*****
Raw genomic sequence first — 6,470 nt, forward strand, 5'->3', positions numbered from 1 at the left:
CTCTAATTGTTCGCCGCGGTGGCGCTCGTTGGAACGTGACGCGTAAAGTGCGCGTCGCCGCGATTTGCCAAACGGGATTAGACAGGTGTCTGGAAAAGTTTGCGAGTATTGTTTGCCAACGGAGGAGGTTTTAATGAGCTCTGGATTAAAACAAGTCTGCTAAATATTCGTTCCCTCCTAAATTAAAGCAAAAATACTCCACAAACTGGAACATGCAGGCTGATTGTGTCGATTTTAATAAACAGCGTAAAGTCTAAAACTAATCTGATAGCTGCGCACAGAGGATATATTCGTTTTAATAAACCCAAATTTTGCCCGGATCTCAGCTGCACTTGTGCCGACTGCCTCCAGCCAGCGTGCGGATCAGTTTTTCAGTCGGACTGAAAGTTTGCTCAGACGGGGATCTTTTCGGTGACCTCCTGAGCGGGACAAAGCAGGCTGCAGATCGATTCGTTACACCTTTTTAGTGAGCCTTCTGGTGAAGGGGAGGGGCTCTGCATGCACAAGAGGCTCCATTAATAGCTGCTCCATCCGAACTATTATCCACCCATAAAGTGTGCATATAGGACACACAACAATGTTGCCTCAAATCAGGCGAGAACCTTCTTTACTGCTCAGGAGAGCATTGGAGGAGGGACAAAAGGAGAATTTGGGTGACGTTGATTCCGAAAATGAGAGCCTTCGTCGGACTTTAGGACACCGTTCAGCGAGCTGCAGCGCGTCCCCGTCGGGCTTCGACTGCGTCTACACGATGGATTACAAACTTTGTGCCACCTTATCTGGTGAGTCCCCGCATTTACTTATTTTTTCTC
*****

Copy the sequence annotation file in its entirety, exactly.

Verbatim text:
Raw genomic sequence first — 6,470 nt, forward strand, 5'->3', positions numbered from 1 at the left:
CTCTAATTGTTCGCCGCGGTGGCGCTCGTTGGAACGTGACGCGTAAAGTGCGCGTCGCCGCGATTTGCCAAACGGGATTAGACAGGTGTCTGGAAAAGTTTGCGAGTATTGTTTGCCAACGGAGGAGGTTTTAATGAGCTCTGGATTAAAACAAGTCTGCTAAATATTCGTTCCCTCCTAAATTAAAGCAAAAATACTCCACAAACTGGAACATGCAGGCTGATTGTGTCGATTTTAATAAACAGCGTAAAGTCTAAAACTAATCTGATAGCTGCGCACAGAGGATATATTCGTTTTAATAAACCCAAATTTTGCCCGGATCTCAGCTGCACTTGTGCCGACTGCCTCCAGCCAGCGTGCGGATCAGTTTTTCAGTCGGACTGAAAGTTTGCTCAGACGGGGATCTTTTCGGTGACCTCCTGAGCGGGACAAAGCAGGCTGCAGATCGATTCGTTACACCTTTTTAGTGAGCCTTCTGGTGAAGGGGAGGGGCTCTGCATGCACAAGAGGCTCCATTAATAGCTGCTCCATCCGAACTATTATCCACCCATAAAGTGTGCATATAGGACACACAACAATGTTGCCTCAAATCAGGCGAGAACCTTCTTTACTGCTCAGGAGAGCATTGGAGGAGGGACAAAAGGAGAATTTGGGTGACGTTGATTCCGAAAATGAGAGCCTTCGTCGGACTTTAGGACACCGTTCAGCGAGCTGCAGCGCGTCCCCGTCGGGCTTCGACTGCGTCTACACGATGGATTACAAACTTTGTGCCACCTTATCTGGTGAGTCCCCGCATTTACTTATTTTTTCTC